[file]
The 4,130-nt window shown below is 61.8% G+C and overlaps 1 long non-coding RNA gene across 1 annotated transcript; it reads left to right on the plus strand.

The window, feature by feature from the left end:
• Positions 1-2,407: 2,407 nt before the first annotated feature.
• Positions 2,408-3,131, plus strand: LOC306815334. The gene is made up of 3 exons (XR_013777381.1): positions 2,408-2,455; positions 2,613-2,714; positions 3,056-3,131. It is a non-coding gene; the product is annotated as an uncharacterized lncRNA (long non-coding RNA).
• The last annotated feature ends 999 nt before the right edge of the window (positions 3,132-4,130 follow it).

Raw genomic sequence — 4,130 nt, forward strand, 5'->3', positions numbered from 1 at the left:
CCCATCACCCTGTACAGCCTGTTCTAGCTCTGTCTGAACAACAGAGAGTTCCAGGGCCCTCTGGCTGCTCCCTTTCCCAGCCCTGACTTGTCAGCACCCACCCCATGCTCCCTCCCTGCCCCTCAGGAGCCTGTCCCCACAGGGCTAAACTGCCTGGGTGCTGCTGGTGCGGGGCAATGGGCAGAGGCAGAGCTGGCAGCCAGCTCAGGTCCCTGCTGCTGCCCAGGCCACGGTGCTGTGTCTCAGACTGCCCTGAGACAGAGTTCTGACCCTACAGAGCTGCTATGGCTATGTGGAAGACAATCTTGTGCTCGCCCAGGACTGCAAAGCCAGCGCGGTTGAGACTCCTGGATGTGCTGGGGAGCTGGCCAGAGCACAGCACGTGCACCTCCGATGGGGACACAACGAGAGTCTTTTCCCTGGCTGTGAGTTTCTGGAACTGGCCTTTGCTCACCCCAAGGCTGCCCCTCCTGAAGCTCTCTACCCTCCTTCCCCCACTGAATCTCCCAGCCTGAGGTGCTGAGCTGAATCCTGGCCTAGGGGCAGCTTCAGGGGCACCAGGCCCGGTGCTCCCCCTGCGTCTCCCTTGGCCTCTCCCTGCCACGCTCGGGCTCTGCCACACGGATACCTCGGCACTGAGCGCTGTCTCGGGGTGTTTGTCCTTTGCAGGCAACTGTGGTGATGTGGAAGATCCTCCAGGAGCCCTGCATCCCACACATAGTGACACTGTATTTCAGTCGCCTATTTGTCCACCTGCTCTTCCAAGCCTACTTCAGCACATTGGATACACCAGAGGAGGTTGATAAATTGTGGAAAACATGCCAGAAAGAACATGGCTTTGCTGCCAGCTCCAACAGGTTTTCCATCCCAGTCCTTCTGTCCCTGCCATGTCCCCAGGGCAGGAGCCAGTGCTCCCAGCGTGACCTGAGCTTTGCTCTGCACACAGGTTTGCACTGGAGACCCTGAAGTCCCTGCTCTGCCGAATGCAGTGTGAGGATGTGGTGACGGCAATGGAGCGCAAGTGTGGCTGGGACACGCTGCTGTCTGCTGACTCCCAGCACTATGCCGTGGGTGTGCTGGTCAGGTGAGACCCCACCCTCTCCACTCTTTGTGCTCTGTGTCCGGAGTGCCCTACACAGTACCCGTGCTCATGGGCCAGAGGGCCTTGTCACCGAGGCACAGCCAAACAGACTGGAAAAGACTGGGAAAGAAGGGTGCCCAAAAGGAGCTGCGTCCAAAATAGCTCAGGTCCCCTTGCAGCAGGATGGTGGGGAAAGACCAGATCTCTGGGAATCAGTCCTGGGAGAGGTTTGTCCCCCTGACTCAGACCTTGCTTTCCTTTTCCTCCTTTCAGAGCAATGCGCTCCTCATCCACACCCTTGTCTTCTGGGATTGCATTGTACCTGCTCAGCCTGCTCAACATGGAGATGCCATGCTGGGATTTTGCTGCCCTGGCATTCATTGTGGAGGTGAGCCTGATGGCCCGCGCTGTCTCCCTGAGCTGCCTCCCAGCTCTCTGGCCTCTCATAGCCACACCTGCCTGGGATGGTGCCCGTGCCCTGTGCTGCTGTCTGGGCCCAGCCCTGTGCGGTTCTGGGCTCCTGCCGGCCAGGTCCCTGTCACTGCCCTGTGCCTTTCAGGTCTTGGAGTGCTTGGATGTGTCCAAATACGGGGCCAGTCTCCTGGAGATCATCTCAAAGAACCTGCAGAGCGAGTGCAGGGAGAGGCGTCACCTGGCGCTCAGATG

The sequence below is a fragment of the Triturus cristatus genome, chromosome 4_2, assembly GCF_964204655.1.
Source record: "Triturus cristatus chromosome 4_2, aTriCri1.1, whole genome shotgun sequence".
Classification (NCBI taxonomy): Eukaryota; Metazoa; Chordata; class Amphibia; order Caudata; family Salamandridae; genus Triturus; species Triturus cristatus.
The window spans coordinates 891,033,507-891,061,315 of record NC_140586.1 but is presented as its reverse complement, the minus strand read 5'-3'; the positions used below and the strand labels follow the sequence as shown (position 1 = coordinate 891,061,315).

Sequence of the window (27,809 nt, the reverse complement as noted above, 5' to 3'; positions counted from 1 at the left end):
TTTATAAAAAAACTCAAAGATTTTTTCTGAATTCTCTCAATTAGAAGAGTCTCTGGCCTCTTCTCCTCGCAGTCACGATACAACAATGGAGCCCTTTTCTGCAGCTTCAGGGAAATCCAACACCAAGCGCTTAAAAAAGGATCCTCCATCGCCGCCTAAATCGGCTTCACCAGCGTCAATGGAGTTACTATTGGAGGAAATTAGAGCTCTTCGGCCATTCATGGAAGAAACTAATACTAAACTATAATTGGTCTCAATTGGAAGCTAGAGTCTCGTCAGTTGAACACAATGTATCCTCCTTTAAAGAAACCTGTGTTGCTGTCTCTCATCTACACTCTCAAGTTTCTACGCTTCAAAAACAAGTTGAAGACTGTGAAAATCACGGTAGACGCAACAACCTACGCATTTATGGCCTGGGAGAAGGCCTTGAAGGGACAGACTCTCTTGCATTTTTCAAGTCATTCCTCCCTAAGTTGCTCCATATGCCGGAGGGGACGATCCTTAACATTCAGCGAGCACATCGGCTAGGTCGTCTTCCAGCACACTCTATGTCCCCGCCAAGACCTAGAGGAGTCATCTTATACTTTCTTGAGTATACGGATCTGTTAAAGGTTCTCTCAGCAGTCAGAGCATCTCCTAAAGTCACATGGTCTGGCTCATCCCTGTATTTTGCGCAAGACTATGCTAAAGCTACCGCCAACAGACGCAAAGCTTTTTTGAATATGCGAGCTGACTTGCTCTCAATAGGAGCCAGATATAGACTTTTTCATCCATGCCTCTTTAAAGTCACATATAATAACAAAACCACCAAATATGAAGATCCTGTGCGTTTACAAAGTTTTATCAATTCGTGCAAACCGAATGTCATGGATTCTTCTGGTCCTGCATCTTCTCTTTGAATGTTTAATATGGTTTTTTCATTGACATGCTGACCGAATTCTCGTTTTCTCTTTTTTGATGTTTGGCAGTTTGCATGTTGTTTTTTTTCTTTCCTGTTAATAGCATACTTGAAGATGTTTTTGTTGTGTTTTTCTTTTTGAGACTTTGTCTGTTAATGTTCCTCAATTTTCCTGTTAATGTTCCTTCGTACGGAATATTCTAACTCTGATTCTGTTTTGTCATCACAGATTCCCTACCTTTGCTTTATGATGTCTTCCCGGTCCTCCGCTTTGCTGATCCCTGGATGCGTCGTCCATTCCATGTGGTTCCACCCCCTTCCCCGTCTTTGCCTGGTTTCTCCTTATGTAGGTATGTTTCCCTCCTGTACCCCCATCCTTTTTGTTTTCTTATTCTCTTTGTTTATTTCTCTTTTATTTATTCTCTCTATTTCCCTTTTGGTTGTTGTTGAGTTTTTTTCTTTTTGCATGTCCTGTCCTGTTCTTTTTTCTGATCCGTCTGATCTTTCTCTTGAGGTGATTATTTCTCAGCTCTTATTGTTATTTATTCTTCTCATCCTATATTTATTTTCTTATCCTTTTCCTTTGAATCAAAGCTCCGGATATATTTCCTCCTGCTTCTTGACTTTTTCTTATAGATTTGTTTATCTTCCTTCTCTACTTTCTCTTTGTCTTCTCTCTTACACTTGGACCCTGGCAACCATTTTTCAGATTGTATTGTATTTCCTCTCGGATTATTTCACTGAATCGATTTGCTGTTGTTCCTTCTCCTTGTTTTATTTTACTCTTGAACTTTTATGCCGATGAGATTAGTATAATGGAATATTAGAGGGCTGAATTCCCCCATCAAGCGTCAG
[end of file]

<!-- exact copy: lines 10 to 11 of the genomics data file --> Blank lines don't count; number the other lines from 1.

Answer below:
Classification (NCBI taxonomy): Eukaryota; Metazoa; Chordata; class Amphibia; order Caudata; family Salamandridae; genus Triturus; species Triturus cristatus.
The window spans coordinates 891,033,507-891,061,315 of record NC_140586.1 but is presented as its reverse complement, the minus strand read 5'-3'; the positions used below and the strand labels follow the sequence as shown (position 1 = coordinate 891,061,315).